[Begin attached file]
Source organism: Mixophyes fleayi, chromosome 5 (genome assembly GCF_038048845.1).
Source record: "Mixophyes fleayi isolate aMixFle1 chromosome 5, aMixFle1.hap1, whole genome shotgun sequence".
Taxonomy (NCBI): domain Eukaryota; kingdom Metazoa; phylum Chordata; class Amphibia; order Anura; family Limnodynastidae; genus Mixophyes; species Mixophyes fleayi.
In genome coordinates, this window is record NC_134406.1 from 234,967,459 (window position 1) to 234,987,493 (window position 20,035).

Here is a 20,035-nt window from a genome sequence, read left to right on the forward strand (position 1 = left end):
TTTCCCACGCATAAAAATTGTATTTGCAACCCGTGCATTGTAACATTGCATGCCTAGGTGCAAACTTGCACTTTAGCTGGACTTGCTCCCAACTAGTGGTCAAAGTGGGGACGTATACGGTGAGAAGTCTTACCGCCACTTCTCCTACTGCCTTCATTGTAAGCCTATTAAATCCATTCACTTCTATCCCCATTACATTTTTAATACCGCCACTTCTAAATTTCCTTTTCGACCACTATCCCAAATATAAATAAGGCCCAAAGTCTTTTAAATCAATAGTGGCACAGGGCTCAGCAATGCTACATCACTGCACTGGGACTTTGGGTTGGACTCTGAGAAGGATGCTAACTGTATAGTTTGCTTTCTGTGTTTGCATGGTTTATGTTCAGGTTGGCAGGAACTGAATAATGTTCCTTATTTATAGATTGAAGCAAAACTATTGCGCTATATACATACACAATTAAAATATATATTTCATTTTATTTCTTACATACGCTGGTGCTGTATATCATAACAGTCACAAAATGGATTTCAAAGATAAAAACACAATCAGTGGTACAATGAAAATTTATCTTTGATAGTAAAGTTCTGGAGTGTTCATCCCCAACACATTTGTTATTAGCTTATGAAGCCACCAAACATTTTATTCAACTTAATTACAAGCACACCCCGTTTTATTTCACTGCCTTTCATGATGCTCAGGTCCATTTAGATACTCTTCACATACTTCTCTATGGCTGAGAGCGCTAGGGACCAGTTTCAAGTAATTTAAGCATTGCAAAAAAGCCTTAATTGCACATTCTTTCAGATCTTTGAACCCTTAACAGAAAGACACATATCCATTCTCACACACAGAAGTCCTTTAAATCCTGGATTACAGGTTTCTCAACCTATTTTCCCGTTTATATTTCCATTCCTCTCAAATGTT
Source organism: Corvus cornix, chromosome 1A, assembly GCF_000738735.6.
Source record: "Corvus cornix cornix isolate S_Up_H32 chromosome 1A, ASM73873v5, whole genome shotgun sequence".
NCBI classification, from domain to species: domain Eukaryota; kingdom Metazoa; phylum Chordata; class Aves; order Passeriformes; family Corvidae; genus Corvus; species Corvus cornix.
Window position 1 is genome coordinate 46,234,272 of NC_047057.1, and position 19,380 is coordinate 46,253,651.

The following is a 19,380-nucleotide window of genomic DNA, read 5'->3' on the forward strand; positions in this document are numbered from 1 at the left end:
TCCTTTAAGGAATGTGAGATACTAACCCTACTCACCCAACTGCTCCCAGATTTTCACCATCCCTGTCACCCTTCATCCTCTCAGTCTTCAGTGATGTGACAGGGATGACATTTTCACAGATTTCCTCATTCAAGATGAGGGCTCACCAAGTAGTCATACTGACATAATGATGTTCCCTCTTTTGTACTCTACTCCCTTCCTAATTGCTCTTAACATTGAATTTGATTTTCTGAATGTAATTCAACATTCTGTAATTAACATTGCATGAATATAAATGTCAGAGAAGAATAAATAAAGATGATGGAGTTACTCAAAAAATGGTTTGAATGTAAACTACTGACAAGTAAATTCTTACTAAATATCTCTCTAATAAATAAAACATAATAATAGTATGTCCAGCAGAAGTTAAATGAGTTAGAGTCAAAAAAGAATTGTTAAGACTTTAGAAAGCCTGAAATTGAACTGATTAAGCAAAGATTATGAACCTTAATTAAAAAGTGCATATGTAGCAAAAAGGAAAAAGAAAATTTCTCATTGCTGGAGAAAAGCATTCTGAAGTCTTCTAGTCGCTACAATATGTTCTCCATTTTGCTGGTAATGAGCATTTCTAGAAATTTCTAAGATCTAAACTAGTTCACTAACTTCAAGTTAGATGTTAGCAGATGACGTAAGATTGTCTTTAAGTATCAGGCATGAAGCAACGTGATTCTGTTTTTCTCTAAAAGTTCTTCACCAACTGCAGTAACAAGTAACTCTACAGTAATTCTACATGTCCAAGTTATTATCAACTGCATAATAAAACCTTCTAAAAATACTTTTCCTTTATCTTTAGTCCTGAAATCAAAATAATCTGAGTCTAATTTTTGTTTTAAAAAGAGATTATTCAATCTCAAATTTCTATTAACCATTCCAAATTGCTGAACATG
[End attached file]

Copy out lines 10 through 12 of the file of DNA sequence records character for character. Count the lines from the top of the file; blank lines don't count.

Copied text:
Window position 1 is genome coordinate 46,234,272 of NC_047057.1, and position 19,380 is coordinate 46,253,651.

The following is a 19,380-nucleotide window of genomic DNA, read 5'->3' on the forward strand; positions in this document are numbered from 1 at the left end:
TCCTTTAAGGAATGTGAGATACTAACCCTACTCACCCAACTGCTCCCAGATTTTCACCATCCCTGTCACCCTTCATCCTCTCAGTCTTCAGTGATGTGACAGGGATGACATTTTCACAGATTTCCTCATTCAAGATGAGGGCTCACCAAGTAGTCATACTGACATAATGATGTTCCCTCTTTTGTACTCTACTCCCTTCCTAATTGCTCTTAACATTGAATTTGATTTTCTGAATGTAATTCAACATTCTGTAATTAACATTGCATGAATATAAATGTCAGAGAAGAATAAATAAAGATGATGGAGTTACTCAAAAAATGGTTTGAATGTAAACTACTGACAAGTAAATTCTTACTAAATATCTCTCTAATAAATAAAACATAATAATAGTATGTCCAGCAGAAGTTAAATGAGTTAGAGTCAAAAAAGAATTGTTAAGACTTTAGAAAGCCTGAAATTGAACTGATTAAGCAAAGATTATGAACCTTAATTAAAAAGTGCATATGTAGCAAAAAGGAAAAAGAAAATTTCTCATTGCTGGAGAAAAGCATTCTGAAGTCTTCTAGTCGCTACAATATGTTCTCCATTTTGCTGGTAATGAGCATTTCTAGAAATTTCTAAGATCTAAACTAGTTCACTAACTTCAAGTTAGATGTTAGCAGATGACGTAAGATTGTCTTTAAGTATCAGGCATGAAGCAACGTGATTCTGTTTTTCTCTAAAAGTTCTTCACCAACTGCAGTAACAAGTAACTCTACAGTAATTCTACATGTCCAAGTTATTATCAACTGCATAATAAAACCTTCTAAAAATACTTTTCCTTTATCTTTAGTCCTGAAATCAAAATAATCTGAGTCTAATTTTTGTTTTAAAAAGAGATTATTCAATCTCAAATTTCTATTAACCATTCCAAATTGCTGAACATG